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There is a scarcity of specialist trainers and supervisors for psychosocial interventions in low- and middle-income countries. A cascaded model of training and supervision was developed to sustain delivery of an evidence-based peer-delivered intervention for perinatal depression (the Thinking Healthy Programme) in rural Pakistan. The study aimed to evaluate the model.
Mixed methods were employed as part of a randomised controlled trial of the intervention. Quantitative data consisted of the peers' competencies assessed during field training and over the implementation phase of the intervention, using a specially developed checklist. Qualitative data were collected from peers and their trainers through 11 focus groups during the second and third year of intervention rollout.
Following training, 43 peers out of 45 (95%) achieved at least a ‘satisfactory’ level of competency (scores of ⩾70% on the Quality and Competency Checklist). Of the cohort of 45 peers initially recruited 34 (75%) were retained over 3 years and showed sustained or improved competencies over time. Qualitatively, the key factors contributing to peers' competency were use of interactive training and supervision techniques, the trainer–peer relationship, and their cultural similarity. The partnership with community health workers and use of primary health care facilities for training and supervision gave credibility to the peers in the community.
The study demonstrates that lay-workers such as peers can be trained and supervised to deliver a psychological intervention using a cascaded model, thus addressing the barrier of scarcity of specialist trainers and supervisors.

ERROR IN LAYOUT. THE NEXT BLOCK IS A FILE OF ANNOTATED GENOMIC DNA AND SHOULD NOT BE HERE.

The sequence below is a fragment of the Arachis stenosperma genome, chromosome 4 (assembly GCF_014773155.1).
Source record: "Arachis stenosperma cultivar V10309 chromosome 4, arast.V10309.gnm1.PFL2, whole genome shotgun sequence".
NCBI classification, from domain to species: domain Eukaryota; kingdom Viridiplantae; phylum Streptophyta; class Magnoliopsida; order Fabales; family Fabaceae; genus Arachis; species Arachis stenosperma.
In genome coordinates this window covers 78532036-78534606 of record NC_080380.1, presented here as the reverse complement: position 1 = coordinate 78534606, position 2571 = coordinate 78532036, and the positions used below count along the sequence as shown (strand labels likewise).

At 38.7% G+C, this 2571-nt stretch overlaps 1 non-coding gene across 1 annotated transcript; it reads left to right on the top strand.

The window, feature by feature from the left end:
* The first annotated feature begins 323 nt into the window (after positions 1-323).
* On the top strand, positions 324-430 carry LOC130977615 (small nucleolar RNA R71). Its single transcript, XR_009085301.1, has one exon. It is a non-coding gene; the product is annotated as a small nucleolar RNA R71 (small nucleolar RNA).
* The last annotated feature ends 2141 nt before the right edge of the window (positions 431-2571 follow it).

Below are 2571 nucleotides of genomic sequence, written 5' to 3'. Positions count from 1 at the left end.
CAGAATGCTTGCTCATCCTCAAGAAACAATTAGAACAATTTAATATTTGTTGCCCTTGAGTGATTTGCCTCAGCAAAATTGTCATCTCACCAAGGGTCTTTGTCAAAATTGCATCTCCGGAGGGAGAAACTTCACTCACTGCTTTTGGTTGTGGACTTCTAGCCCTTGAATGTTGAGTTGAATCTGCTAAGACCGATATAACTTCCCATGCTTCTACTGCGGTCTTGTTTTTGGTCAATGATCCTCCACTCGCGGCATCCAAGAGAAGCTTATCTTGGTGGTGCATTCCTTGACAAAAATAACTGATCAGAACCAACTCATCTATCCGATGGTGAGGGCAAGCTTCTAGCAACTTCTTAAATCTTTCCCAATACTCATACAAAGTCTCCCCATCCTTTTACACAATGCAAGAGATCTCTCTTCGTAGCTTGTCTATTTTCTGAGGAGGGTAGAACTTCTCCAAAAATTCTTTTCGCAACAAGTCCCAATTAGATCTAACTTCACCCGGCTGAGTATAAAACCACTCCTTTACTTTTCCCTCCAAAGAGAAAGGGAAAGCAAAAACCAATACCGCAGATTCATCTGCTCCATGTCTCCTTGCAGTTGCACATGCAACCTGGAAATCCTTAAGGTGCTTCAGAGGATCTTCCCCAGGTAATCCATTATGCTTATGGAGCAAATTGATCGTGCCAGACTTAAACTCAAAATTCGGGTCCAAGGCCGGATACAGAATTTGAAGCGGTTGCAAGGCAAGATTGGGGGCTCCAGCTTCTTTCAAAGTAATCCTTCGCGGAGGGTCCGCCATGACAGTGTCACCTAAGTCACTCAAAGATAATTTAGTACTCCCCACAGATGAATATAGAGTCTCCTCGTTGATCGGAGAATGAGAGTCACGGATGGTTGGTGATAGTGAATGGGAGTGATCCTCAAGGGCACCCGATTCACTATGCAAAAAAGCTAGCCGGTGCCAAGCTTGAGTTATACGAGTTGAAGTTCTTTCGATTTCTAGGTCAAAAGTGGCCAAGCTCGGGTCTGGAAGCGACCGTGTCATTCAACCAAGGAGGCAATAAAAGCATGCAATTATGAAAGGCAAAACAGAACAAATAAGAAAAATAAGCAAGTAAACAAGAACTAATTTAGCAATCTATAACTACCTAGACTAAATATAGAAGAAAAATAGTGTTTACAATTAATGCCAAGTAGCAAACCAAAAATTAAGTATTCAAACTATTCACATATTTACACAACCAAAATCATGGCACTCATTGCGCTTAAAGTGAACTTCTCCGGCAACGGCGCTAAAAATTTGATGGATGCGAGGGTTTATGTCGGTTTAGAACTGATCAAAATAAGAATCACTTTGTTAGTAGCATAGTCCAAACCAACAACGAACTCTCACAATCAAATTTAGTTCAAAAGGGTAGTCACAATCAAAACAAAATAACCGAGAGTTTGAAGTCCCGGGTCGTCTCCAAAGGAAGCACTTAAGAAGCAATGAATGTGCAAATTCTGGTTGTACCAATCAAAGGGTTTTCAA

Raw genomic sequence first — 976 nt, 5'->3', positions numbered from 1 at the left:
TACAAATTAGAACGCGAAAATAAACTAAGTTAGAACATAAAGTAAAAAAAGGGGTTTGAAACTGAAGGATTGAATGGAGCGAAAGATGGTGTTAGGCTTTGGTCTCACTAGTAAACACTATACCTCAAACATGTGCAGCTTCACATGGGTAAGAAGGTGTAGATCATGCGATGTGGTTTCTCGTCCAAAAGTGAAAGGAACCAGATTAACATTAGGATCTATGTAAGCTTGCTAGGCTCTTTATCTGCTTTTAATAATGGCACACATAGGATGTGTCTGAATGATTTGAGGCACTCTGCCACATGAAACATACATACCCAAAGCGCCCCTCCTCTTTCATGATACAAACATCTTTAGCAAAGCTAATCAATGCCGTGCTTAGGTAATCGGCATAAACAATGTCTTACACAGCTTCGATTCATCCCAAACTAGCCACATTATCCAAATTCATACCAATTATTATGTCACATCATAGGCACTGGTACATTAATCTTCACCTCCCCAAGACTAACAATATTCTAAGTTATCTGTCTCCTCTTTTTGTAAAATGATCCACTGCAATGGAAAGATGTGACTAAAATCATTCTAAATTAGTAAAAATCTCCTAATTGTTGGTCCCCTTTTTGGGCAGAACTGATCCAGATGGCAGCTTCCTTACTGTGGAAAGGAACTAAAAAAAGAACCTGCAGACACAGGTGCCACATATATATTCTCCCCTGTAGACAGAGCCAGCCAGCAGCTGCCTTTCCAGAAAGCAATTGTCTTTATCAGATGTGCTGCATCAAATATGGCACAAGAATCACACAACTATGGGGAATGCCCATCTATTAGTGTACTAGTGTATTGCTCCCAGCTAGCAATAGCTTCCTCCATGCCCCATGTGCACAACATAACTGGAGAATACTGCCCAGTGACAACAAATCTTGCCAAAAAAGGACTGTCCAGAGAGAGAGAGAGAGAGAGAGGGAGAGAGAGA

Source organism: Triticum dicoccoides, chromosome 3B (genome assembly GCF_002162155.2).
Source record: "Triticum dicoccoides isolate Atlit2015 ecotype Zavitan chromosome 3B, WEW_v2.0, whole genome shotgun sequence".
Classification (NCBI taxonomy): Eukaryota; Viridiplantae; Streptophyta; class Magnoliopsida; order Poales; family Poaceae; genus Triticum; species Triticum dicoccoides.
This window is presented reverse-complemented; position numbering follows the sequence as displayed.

This study associated Human Papillomavirus (HPV) infection and other clinical parameters with five-year survival of oral squamous cell carcinoma patients at a tertiary care hospital in Karachi, Pakistan.
A total of 140 patients diagnosed with oral squamous cell carcinoma were enlisted. HPV status and subtypes were established through polymerase chain reaction performed in a previously published study. Clinical data including five-year survival were obtained through institutional medical records.
Ninety-five patients (67.9 per cent) were positive for HPV. Of these, 85 patients were HPV 16 positive while 2 patients were HPV 18 positive. The mean survival time for HPV positive patients was 44.3 months, whereas survival time for HPV negative patients was 46.9 months. Univariate analysis showed that HPV status in oral squamous cell carcinoma was not a statistically significant factor in determining five-year survival rate (p = 0.386).
There is a high prevalence of HPV positive oral squamous cell carcinoma in Pakistan; however, there is no difference in the five-year survival rate when compared to HPV negative oral squamous cell carcinoma.
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